Despite reports that his health has seriously deteriorated, Alexei Navalny, prominent critic of President Vladimir Putin, remains imprisoned by the Russian government after it attempted to poison him with a nerve agent in January 2021.
The Putin administration has turned a deaf ear to concerns about his unwarranted detention.
Treatment of inmates in Russia is said to be generally abysmal, and the Navalny team has complained that his treatment is akin to torture. It is reminiscent of the 2009 precedent in which lawyer Sergei Magnitsky, who had accused authorities of corruption, died in prison under suspicious circumstances.
The international community must not ease its pressure for Navalny’s surveillance and release.
Mr. Navalny was arrested at the Moscow airport on January 17, immediately after he flew back from Germany, where he had received medical treatment. The basis cited for his arrest was failure to stick to the terms of a suspended sentence in an old fraud case.
However, the European Court of Human Rights, of which Russia is a member, has ruled that Navalny’s conviction for fraud was “arbitrary and manifestly unreasonable,” and ordered that he be released immediately. Russian authorities cannot afford to ignore the ruling.
The Putin administration has repeatedly cracked down on demonstrations seeking Navalny’s release, and has placed a large number of people under arrest. In addition, it has designated the organization supporting Mr. Navalny as an “extremist organization,” effectively forcing the group to halt its activities.
The unavoidable assumption is that the string of incidents ー including the attempted poisoning ー have all been Putin administration’s attempts to silence its political foes.
Mr. Navalny is one of the very few politicians capable of leading Russia into democratization. Japan, the United States, and European democracies should recognize that concern over the human rights issues involving Mr. Navalny is shared by many Russians who support him and are eager to see a political transformation in Russia.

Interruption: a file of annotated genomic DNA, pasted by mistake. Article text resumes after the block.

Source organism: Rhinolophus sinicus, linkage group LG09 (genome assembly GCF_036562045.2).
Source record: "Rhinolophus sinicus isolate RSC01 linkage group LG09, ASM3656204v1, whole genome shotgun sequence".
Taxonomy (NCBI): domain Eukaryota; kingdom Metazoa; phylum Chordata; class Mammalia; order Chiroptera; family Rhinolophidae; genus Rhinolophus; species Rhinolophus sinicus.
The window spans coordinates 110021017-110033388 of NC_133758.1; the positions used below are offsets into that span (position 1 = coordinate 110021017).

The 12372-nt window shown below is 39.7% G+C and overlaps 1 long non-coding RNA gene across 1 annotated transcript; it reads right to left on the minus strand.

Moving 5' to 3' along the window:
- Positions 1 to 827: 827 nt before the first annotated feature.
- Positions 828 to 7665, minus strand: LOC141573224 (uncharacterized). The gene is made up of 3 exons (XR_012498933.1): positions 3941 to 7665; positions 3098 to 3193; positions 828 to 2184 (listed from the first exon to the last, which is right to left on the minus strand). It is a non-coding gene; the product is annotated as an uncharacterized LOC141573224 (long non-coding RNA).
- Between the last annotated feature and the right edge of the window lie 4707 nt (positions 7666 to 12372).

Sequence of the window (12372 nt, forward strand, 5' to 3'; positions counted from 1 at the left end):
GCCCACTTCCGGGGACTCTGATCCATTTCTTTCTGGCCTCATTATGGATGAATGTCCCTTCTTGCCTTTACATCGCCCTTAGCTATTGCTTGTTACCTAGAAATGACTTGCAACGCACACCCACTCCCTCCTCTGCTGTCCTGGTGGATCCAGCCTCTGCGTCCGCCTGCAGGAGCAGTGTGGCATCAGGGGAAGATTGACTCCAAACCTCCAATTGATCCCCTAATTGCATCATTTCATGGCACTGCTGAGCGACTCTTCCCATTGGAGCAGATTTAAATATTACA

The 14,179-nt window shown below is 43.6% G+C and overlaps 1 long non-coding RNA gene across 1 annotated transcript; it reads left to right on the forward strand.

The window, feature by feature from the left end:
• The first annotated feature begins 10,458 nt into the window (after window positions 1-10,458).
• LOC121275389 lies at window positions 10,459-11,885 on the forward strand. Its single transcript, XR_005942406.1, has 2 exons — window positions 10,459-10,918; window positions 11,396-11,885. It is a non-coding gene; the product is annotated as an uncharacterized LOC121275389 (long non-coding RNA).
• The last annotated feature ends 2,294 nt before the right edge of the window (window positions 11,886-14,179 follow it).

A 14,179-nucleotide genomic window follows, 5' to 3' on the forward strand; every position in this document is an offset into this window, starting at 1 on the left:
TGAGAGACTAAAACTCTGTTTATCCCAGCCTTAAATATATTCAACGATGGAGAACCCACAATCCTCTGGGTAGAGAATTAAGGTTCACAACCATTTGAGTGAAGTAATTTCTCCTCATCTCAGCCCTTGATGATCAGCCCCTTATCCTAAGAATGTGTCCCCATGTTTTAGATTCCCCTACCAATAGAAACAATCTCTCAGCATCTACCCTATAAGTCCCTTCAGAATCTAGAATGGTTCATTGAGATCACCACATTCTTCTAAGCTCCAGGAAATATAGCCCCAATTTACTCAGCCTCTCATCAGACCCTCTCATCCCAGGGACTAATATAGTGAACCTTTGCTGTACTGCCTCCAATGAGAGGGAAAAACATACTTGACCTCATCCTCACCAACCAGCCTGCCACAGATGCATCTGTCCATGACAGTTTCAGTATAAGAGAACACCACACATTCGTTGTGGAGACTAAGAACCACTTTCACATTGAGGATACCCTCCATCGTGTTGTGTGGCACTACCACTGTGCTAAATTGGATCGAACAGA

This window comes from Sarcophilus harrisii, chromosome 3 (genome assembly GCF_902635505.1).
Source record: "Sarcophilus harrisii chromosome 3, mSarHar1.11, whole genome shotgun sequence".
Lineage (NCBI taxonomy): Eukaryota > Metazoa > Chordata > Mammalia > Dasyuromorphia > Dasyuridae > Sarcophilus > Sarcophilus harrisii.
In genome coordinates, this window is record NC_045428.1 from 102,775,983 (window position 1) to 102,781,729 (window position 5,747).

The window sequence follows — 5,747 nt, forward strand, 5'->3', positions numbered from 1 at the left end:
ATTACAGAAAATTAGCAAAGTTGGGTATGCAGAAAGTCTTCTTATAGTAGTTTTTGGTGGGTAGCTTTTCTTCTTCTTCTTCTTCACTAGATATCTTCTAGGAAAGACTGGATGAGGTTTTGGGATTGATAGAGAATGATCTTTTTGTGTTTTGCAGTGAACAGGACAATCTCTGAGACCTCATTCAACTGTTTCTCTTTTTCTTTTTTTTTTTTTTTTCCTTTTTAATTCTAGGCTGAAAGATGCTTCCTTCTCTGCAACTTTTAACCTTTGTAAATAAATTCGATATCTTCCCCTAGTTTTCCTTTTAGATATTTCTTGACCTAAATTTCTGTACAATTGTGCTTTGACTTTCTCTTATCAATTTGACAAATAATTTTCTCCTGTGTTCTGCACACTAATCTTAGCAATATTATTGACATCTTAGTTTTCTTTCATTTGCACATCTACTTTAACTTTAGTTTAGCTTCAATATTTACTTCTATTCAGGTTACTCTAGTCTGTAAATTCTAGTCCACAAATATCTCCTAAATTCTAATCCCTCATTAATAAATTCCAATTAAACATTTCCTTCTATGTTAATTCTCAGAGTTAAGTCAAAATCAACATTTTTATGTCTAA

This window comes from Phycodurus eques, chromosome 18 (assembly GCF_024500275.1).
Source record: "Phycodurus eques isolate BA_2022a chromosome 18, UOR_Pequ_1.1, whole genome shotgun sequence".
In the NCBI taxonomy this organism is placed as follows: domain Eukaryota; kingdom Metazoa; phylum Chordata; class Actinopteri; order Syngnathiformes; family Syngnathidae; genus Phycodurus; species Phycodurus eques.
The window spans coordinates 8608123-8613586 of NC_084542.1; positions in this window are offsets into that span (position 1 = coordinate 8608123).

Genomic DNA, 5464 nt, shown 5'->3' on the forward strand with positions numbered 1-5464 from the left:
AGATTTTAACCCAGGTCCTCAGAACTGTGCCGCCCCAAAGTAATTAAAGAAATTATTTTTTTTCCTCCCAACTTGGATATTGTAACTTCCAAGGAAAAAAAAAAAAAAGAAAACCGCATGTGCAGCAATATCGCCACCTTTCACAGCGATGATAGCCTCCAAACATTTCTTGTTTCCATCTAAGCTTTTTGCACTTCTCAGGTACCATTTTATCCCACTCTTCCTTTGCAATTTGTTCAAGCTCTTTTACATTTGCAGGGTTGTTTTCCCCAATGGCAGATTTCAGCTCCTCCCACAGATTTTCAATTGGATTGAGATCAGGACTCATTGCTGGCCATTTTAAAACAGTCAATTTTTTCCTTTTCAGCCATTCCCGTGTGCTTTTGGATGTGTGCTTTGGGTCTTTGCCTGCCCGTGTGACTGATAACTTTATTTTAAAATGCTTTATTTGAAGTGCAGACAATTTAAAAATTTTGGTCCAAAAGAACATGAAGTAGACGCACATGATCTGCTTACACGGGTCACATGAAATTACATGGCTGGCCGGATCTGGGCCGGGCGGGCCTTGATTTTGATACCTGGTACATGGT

No less important is the fact that China and Russia, the world’s leading tyrannical powers, have both been simultaneously suppressing human rights at home while intimidating neighboring nations and regions.
Since March this year, as China continued intruding into Taiwan’s Air-Defense Identification Zone, Russia amassed its military forces, estimated to be 150,000 troops, along the eastern Ukraine border, intimidating Ukraine.
A joint statement on May 5 at the end of the G7 foreign ministerial conference in Britain made reference to Russia along with problems of China and the Taiwan Strait. It stated quite validly, “We are deeply concerned that the negative pattern of Russia’s irresponsible and destabilizing behavior continues.”
A nation that disregards its human rights situation at home also does not hesitate to point guns at its own people even when they are outside the country. It is imperative for us to face Russia with this strong sense of caution and vigilance.
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(Read The Sankei Shimbun editorial in Japanese at this link.)
Author: Editorial Board, The Sankei Shimbun